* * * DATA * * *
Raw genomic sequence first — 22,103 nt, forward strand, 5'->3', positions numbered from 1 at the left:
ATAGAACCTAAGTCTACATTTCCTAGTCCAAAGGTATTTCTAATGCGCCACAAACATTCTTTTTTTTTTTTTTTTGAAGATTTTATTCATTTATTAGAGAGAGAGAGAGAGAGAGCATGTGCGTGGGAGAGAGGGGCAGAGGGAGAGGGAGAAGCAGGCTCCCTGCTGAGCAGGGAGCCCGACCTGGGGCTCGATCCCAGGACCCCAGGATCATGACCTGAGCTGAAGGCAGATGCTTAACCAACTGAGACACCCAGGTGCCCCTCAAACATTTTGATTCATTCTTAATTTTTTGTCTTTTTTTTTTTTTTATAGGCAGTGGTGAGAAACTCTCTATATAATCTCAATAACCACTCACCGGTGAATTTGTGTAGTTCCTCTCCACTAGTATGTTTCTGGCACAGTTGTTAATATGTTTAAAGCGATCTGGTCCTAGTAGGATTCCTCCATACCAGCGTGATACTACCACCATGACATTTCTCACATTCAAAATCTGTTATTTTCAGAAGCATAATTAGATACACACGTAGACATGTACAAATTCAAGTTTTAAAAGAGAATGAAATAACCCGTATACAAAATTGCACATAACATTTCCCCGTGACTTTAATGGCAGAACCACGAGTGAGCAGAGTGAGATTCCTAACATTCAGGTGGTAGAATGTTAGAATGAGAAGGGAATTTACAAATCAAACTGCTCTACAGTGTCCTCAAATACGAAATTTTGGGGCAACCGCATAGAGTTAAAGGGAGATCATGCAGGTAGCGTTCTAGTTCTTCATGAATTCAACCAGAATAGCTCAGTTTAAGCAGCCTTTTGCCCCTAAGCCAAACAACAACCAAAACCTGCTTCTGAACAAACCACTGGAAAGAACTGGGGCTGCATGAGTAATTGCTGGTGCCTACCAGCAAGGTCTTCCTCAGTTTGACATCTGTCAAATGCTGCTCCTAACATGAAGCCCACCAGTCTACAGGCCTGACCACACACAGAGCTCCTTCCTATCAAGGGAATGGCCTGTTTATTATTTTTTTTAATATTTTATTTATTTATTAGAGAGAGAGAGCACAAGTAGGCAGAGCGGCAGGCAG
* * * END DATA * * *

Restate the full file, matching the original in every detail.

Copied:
Raw genomic sequence first — 22,103 nt, forward strand, 5'->3', positions numbered from 1 at the left:
ATAGAACCTAAGTCTACATTTCCTAGTCCAAAGGTATTTCTAATGCGCCACAAACATTCTTTTTTTTTTTTTTTTGAAGATTTTATTCATTTATTAGAGAGAGAGAGAGAGAGAGCATGTGCGTGGGAGAGAGGGGCAGAGGGAGAGGGAGAAGCAGGCTCCCTGCTGAGCAGGGAGCCCGACCTGGGGCTCGATCCCAGGACCCCAGGATCATGACCTGAGCTGAAGGCAGATGCTTAACCAACTGAGACACCCAGGTGCCCCTCAAACATTTTGATTCATTCTTAATTTTTTGTCTTTTTTTTTTTTTTATAGGCAGTGGTGAGAAACTCTCTATATAATCTCAATAACCACTCACCGGTGAATTTGTGTAGTTCCTCTCCACTAGTATGTTTCTGGCACAGTTGTTAATATGTTTAAAGCGATCTGGTCCTAGTAGGATTCCTCCATACCAGCGTGATACTACCACCATGACATTTCTCACATTCAAAATCTGTTATTTTCAGAAGCATAATTAGATACACACGTAGACATGTACAAATTCAAGTTTTAAAAGAGAATGAAATAACCCGTATACAAAATTGCACATAACATTTCCCCGTGACTTTAATGGCAGAACCACGAGTGAGCAGAGTGAGATTCCTAACATTCAGGTGGTAGAATGTTAGAATGAGAAGGGAATTTACAAATCAAACTGCTCTACAGTGTCCTCAAATACGAAATTTTGGGGCAACCGCATAGAGTTAAAGGGAGATCATGCAGGTAGCGTTCTAGTTCTTCATGAATTCAACCAGAATAGCTCAGTTTAAGCAGCCTTTTGCCCCTAAGCCAAACAACAACCAAAACCTGCTTCTGAACAAACCACTGGAAAGAACTGGGGCTGCATGAGTAATTGCTGGTGCCTACCAGCAAGGTCTTCCTCAGTTTGACATCTGTCAAATGCTGCTCCTAACATGAAGCCCACCAGTCTACAGGCCTGACCACACACAGAGCTCCTTCCTATCAAGGGAATGGCCTGTTTATTATTTTTTTTAATATTTTATTTATTTATTAGAGAGAGAGAGCACAAGTAGGCAGAGCGGCAGGCAG